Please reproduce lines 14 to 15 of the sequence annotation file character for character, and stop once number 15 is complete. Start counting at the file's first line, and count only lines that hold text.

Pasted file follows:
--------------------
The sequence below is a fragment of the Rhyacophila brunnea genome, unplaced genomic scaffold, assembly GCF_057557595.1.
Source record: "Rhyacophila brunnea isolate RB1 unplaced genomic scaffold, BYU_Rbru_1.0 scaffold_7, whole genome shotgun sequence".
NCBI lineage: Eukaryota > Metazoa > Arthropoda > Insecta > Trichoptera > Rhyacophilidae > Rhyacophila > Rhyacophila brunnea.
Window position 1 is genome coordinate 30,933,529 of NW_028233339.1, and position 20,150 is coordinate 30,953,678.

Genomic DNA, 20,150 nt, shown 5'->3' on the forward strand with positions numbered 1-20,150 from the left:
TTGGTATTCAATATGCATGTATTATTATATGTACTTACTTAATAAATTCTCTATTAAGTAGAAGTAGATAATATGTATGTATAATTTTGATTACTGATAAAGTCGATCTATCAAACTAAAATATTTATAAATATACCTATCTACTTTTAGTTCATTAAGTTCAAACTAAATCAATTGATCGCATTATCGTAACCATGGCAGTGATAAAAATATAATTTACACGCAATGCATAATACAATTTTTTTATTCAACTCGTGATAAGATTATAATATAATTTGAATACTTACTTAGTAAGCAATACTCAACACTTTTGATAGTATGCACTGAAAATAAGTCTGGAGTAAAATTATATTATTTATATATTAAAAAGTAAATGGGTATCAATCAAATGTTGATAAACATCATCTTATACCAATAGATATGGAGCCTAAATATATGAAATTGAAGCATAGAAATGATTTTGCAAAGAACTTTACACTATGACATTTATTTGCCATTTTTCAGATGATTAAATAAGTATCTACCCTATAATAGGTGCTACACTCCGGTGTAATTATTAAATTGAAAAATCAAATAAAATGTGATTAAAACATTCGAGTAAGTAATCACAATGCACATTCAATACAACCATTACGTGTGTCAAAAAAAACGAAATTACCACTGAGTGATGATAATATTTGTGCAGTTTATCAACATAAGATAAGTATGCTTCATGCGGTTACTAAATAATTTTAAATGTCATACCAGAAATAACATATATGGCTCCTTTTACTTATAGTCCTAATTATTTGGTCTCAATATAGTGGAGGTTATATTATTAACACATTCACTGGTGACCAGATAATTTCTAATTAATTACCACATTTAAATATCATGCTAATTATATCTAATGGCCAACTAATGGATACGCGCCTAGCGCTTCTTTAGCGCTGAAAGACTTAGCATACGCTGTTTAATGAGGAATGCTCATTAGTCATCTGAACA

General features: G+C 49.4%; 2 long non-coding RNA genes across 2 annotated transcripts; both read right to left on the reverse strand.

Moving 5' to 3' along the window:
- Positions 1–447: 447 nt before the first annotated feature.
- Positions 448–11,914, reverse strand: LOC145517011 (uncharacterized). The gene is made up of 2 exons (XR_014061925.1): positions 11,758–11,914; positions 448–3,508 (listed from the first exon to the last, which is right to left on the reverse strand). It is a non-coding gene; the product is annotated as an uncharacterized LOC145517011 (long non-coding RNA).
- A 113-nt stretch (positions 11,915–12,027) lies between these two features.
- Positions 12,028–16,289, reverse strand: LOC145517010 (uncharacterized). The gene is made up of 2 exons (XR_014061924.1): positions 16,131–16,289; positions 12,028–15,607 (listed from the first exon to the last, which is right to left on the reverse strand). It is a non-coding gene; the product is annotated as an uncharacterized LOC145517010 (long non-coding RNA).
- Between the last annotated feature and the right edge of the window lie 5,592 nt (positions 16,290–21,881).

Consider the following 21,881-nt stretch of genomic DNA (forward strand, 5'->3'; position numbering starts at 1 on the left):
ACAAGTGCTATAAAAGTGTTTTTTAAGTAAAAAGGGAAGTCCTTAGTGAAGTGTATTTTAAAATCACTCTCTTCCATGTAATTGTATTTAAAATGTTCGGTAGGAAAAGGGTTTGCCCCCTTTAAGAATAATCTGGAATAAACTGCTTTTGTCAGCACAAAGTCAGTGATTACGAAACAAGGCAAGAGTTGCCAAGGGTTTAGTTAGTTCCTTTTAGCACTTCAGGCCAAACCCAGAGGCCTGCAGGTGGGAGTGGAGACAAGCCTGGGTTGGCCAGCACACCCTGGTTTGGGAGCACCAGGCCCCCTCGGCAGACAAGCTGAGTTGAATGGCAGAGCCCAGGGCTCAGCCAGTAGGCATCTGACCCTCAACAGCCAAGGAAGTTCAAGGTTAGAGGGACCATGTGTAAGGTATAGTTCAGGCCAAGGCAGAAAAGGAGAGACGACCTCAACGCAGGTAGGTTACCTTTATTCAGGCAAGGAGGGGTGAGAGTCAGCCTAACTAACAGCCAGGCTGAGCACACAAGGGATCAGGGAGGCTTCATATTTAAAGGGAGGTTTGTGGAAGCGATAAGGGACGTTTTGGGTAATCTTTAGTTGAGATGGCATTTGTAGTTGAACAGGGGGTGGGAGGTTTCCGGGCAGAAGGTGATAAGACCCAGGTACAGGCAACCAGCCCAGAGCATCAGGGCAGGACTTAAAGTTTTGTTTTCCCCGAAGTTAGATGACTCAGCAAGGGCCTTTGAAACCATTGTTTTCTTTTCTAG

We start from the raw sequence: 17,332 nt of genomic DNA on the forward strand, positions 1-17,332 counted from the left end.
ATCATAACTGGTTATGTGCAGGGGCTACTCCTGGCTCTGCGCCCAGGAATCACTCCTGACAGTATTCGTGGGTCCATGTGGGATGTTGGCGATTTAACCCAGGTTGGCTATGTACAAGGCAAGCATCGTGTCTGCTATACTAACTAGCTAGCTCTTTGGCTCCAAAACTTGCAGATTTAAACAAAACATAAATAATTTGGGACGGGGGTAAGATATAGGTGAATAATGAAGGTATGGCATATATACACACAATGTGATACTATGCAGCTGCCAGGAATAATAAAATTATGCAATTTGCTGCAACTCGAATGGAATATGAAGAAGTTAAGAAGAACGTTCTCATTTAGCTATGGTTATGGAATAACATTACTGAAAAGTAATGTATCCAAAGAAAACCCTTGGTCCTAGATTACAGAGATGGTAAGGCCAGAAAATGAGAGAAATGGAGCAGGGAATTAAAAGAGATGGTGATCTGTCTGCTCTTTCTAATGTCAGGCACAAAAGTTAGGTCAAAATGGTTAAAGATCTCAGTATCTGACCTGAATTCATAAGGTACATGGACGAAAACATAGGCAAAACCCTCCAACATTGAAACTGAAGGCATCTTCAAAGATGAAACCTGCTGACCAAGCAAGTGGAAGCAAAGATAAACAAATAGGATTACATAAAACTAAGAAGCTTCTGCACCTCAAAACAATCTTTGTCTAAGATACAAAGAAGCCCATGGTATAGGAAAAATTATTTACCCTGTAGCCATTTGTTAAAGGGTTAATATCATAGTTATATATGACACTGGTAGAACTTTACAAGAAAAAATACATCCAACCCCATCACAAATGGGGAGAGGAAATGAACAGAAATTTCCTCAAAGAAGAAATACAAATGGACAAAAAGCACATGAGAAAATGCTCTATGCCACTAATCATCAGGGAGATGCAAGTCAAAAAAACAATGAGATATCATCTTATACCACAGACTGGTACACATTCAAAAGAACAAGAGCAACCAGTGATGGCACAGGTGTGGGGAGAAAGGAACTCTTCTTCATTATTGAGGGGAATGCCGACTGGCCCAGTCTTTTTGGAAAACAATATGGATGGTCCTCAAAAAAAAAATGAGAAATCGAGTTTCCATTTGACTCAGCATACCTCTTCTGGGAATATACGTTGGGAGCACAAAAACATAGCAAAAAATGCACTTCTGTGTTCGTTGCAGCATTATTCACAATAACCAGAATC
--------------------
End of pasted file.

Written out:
Consider the following 21,881-nt stretch of genomic DNA (forward strand, 5'->3'; position numbering starts at 1 on the left):
ACAAGTGCTATAAAAGTGTTTTTTAAGTAAAAAGGGAAGTCCTTAGTGAAGTGTATTTTAAAATCACTCTCTTCCATGTAATTGTATTTAAAATGTTCGGTAGGAAAAGGGTTTGCCCCCTTTAAGAATAATCTGGAATAAACTGCTTTTGTCAGCACAAAGTCAGTGATTACGAAACAAGGCAAGAGTTGCCAAGGGTTTAGTTAGTTCCTTTTAGCACTTCAGGCCAAACCCAGAGGCCTGCAGGTGGGAGTGGAGACAAGCCTGGGTTGGCCAGCACACCCTGGTTTGGGAGCACCAGGCCCCCTCGGCAGACAAGCTGAGTTGAATGGCAGAGCCCAGGGCTCAGCCAGTAGGCATCTGACCCTCAACAGCCAAGGAAGTTCAAGGTTAGAGGGACCATGTGTAAGGTATAGTTCAGGCCAAGGCAGAAAAGGAGAGACGACCTCAACGCAGGTAGGTTACCTTTATTCAGGCAAGGAGGGGTGAGAGTCAGCCTAACTAACAGCCAGGCTGAGCACACAAGGGATCAGGGAGGCTTCATATTTAAAGGGAGGTTTGTGGAAGCGATAAGGGACGTTTTGGGTAATCTTTAGTTGAGATGGCATTTGTAGTTGAACAGGGGGTGGGAGGTTTCCGGGCAGAAGGTGATAAGACCCAGGTACAGGCAACCAGCCCAGAGCATCAGGGCAGGACTTAAAGTTTTGTTTTCCCCGAAGTTAGATGACTCAGCAAGGGCCTTTGAAACCATTGTTTTCTTTTCTAG